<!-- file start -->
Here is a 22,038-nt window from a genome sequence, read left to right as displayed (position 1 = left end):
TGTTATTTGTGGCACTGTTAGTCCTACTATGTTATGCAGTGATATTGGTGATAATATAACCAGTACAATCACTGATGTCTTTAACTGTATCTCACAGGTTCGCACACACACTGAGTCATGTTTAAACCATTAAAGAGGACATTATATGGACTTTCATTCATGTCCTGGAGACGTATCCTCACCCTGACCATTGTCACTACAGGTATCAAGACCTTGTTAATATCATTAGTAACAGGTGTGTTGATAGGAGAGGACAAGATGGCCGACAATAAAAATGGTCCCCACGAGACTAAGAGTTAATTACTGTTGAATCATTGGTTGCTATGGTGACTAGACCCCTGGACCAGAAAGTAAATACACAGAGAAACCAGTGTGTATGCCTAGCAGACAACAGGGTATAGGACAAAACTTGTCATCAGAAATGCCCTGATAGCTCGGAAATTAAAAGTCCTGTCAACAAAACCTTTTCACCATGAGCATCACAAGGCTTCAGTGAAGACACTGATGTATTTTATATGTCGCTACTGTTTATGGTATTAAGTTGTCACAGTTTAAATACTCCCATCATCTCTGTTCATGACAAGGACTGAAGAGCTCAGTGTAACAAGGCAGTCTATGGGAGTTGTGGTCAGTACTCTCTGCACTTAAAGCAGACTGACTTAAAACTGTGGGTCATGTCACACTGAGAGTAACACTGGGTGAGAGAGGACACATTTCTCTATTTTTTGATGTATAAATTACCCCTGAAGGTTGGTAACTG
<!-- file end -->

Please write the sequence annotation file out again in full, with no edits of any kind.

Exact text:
Here is a 22,038-nt window from a genome sequence, read left to right as displayed (position 1 = left end):
TGTTATTTGTGGCACTGTTAGTCCTACTATGTTATGCAGTGATATTGGTGATAATATAACCAGTACAATCACTGATGTCTTTAACTGTATCTCACAGGTTCGCACACACACTGAGTCATGTTTAAACCATTAAAGAGGACATTATATGGACTTTCATTCATGTCCTGGAGACGTATCCTCACCCTGACCATTGTCACTACAGGTATCAAGACCTTGTTAATATCATTAGTAACAGGTGTGTTGATAGGAGAGGACAAGATGGCCGACAATAAAAATGGTCCCCACGAGACTAAGAGTTAATTACTGTTGAATCATTGGTTGCTATGGTGACTAGACCCCTGGACCAGAAAGTAAATACACAGAGAAACCAGTGTGTATGCCTAGCAGACAACAGGGTATAGGACAAAACTTGTCATCAGAAATGCCCTGATAGCTCGGAAATTAAAAGTCCTGTCAACAAAACCTTTTCACCATGAGCATCACAAGGCTTCAGTGAAGACACTGATGTATTTTATATGTCGCTACTGTTTATGGTATTAAGTTGTCACAGTTTAAATACTCCCATCATCTCTGTTCATGACAAGGACTGAAGAGCTCAGTGTAACAAGGCAGTCTATGGGAGTTGTGGTCAGTACTCTCTGCACTTAAAGCAGACTGACTTAAAACTGTGGGTCATGTCACACTGAGAGTAACACTGGGTGAGAGAGGACACATTTCTCTATTTTTTGATGTATAAATTACCCCTGAAGGTTGGTAACTG